The homespun philosophy of legendar ''philosopher" Oprah Winfrey was drawn on last night as 400 people celebrated an early American Independence Day in Wellington.
And the word ''nuclear" - or "anti-nuclear" - was not mentioned once in the month-early reception at the Town Hall.
The event was timed to coincide with the visit of 50 Marines to exercise with New Zealand troops and a Marine Corps band, both marking the 70th anniversary of the arrival of US forces to help defend New Zealand in the Second World War, June 12, 1942.
US ambassador David Huebner described the relationship between US and New Zealand as ''rock solid."
He listed some of the successes that Americans and New Zealanders had made to the other's economy including more than 25 per cent of the Weta whizzes in Wellington being US citizens.
"New Zealand simply does not have a more vibrant, a more dynamic, a more extensive economic partner than the United States and I don't see that changing."
But he said it was not in dollars and cents that the true worth of relationships was measured.
"As the great American philosopher Oprah Winfrey has said - and I'm serious - it's one of the best things I heard spoken by a living human, 'Everyone wants to ride with you in the limo but what you want is someone who will take the bus with you when the limo breaks down.'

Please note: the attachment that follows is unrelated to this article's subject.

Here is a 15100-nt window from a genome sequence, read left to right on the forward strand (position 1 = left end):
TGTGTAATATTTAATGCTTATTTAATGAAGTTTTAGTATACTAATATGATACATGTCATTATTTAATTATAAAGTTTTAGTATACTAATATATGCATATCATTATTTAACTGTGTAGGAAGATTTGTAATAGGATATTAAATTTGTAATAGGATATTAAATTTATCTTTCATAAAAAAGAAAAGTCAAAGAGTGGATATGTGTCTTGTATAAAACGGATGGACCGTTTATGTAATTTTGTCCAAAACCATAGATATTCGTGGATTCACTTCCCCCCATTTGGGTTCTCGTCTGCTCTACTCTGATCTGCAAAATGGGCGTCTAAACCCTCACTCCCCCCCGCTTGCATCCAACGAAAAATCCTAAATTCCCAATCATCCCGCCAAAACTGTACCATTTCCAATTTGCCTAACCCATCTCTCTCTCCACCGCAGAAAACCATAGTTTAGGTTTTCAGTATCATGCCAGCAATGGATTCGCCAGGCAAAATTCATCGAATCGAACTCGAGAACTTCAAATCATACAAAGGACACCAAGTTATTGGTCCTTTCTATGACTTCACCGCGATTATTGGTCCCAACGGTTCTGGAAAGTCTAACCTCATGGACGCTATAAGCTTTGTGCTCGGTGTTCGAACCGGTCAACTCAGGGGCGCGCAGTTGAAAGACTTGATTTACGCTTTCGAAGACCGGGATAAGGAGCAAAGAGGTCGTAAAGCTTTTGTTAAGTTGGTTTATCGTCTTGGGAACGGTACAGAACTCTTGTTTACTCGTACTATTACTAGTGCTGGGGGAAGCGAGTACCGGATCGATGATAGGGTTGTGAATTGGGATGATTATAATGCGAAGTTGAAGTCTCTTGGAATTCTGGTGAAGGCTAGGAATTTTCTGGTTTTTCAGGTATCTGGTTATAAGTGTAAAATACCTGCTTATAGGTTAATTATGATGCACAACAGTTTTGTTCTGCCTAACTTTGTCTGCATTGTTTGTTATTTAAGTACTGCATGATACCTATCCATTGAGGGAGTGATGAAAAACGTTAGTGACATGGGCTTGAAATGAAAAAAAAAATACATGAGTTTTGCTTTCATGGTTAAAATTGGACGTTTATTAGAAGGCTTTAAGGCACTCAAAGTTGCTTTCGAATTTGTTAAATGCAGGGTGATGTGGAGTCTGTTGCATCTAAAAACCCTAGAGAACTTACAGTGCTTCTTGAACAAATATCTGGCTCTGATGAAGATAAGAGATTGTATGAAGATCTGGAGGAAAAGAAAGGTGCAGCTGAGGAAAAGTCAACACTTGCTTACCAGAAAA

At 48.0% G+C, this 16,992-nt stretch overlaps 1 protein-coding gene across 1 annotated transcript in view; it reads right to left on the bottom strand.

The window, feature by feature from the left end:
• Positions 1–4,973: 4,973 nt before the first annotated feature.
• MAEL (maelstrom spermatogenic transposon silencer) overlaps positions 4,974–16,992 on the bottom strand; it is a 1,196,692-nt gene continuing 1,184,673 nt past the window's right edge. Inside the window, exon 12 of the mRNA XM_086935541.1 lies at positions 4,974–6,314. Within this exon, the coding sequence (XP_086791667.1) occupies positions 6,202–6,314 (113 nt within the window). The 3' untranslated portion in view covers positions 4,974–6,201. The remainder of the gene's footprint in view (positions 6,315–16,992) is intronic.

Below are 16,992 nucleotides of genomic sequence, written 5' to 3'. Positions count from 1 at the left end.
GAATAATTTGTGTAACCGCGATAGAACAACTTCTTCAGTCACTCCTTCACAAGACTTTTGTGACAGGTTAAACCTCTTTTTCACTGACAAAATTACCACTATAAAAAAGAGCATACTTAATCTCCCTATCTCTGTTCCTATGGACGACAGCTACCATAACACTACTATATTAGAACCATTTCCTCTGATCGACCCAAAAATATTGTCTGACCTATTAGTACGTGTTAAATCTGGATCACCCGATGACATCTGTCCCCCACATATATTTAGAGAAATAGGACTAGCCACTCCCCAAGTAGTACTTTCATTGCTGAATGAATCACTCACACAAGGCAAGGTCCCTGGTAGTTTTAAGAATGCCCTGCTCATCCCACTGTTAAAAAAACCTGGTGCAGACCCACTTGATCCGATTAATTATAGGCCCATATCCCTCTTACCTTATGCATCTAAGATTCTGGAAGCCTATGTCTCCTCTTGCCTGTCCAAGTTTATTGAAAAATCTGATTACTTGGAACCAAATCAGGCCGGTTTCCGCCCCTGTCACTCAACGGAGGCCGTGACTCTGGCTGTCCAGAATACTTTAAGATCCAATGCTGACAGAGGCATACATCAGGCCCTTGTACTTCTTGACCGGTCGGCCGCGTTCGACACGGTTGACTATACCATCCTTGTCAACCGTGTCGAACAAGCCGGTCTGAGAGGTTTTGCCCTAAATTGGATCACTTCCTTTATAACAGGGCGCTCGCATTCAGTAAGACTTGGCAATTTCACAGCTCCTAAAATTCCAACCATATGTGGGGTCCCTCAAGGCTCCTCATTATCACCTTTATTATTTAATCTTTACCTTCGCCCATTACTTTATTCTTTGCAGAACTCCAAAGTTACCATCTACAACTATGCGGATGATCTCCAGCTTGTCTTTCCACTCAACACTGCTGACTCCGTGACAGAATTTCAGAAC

"In the first half of 1942 the limo just didn't break down, it was bombed to bits, as was the bus.
"So Kiwis and Americans walked shoulder to shoulder into hell to try to sort things out and help others because that's what Kiwis and Americans do."
He said the shared sacrifice in the service of higher aspiration provided the "rock solid foundation" for a special relationship between Americans and Kiwis - "a foundation that has rained strong and reliable despite the vagaries, intermittent amnesia and occasional myopia of short-term politics."
Foreign Minister Murray McCully said that between June 1942 and mid 1944 there were between 15,000 and 45,000 American servicemen in New Zealand.
"Seventy years may have passed but New Zealanders have not forgotten," he said.
"Whatever turbulent waters may have passed under the bridge of history since that time, our two nations remain inextricably linked by this deeply formative chapter in our history and to the principles of democracy, the rule of law and human rights that continue to underpin our two societies today."
Mr McCully led the toast to President Barack Obama and the American people.
Two veterans American Claude Bohn and New Zealander Bruce Cunningham were called to the stage for the toasts.